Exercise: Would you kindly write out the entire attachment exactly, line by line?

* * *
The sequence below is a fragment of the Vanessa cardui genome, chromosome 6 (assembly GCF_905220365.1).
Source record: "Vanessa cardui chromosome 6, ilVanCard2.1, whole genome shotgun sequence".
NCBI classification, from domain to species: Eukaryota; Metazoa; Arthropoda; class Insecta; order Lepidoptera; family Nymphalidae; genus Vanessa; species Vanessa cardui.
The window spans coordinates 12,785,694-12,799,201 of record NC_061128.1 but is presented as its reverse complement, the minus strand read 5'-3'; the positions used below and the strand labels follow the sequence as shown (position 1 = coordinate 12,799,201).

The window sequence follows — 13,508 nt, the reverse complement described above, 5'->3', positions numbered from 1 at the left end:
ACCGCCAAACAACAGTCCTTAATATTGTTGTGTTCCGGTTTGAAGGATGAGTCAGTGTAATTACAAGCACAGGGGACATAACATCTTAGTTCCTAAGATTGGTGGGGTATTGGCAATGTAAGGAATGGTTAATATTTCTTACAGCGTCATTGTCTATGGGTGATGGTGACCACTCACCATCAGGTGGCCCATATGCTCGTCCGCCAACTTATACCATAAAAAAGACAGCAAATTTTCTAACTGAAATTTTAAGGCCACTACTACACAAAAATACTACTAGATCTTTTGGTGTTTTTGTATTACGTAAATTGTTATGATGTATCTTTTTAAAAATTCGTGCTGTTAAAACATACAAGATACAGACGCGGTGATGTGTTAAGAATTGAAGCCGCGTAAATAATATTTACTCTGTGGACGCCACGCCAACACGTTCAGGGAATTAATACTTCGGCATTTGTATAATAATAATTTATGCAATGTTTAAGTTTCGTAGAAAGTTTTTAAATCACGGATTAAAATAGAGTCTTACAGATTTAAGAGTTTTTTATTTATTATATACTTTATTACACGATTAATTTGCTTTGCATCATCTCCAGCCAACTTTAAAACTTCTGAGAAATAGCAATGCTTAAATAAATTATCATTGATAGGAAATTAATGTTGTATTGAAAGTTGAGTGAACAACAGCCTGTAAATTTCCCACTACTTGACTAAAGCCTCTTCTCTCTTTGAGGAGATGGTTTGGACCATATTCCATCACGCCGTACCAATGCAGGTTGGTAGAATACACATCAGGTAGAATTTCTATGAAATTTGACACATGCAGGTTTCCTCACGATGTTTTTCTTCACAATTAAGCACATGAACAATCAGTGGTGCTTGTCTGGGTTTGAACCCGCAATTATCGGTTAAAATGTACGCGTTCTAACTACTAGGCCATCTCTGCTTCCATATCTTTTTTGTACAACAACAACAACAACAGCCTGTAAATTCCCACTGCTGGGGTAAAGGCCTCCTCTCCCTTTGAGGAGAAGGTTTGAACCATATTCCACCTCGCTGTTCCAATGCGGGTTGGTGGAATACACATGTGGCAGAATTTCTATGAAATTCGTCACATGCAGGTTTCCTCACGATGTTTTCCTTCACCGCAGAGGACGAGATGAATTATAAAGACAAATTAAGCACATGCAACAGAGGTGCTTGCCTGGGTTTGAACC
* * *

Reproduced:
The sequence below is a fragment of the Vanessa cardui genome, chromosome 6 (assembly GCF_905220365.1).
Source record: "Vanessa cardui chromosome 6, ilVanCard2.1, whole genome shotgun sequence".
NCBI classification, from domain to species: Eukaryota; Metazoa; Arthropoda; class Insecta; order Lepidoptera; family Nymphalidae; genus Vanessa; species Vanessa cardui.
The window spans coordinates 12,785,694-12,799,201 of record NC_061128.1 but is presented as its reverse complement, the minus strand read 5'-3'; the positions used below and the strand labels follow the sequence as shown (position 1 = coordinate 12,799,201).

The window sequence follows — 13,508 nt, the reverse complement described above, 5'->3', positions numbered from 1 at the left end:
ACCGCCAAACAACAGTCCTTAATATTGTTGTGTTCCGGTTTGAAGGATGAGTCAGTGTAATTACAAGCACAGGGGACATAACATCTTAGTTCCTAAGATTGGTGGGGTATTGGCAATGTAAGGAATGGTTAATATTTCTTACAGCGTCATTGTCTATGGGTGATGGTGACCACTCACCATCAGGTGGCCCATATGCTCGTCCGCCAACTTATACCATAAAAAAGACAGCAAATTTTCTAACTGAAATTTTAAGGCCACTACTACACAAAAATACTACTAGATCTTTTGGTGTTTTTGTATTACGTAAATTGTTATGATGTATCTTTTTAAAAATTCGTGCTGTTAAAACATACAAGATACAGACGCGGTGATGTGTTAAGAATTGAAGCCGCGTAAATAATATTTACTCTGTGGACGCCACGCCAACACGTTCAGGGAATTAATACTTCGGCATTTGTATAATAATAATTTATGCAATGTTTAAGTTTCGTAGAAAGTTTTTAAATCACGGATTAAAATAGAGTCTTACAGATTTAAGAGTTTTTTATTTATTATATACTTTATTACACGATTAATTTGCTTTGCATCATCTCCAGCCAACTTTAAAACTTCTGAGAAATAGCAATGCTTAAATAAATTATCATTGATAGGAAATTAATGTTGTATTGAAAGTTGAGTGAACAACAGCCTGTAAATTTCCCACTACTTGACTAAAGCCTCTTCTCTCTTTGAGGAGATGGTTTGGACCATATTCCATCACGCCGTACCAATGCAGGTTGGTAGAATACACATCAGGTAGAATTTCTATGAAATTTGACACATGCAGGTTTCCTCACGATGTTTTTCTTCACAATTAAGCACATGAACAATCAGTGGTGCTTGTCTGGGTTTGAACCCGCAATTATCGGTTAAAATGTACGCGTTCTAACTACTAGGCCATCTCTGCTTCCATATCTTTTTTGTACAACAACAACAACAACAGCCTGTAAATTCCCACTGCTGGGGTAAAGGCCTCCTCTCCCTTTGAGGAGAAGGTTTGAACCATATTCCACCTCGCTGTTCCAATGCGGGTTGGTGGAATACACATGTGGCAGAATTTCTATGAAATTCGTCACATGCAGGTTTCCTCACGATGTTTTCCTTCACCGCAGAGGACGAGATGAATTATAAAGACAAATTAAGCACATGCAACAGAGGTGCTTGCCTGGGTTTGAACC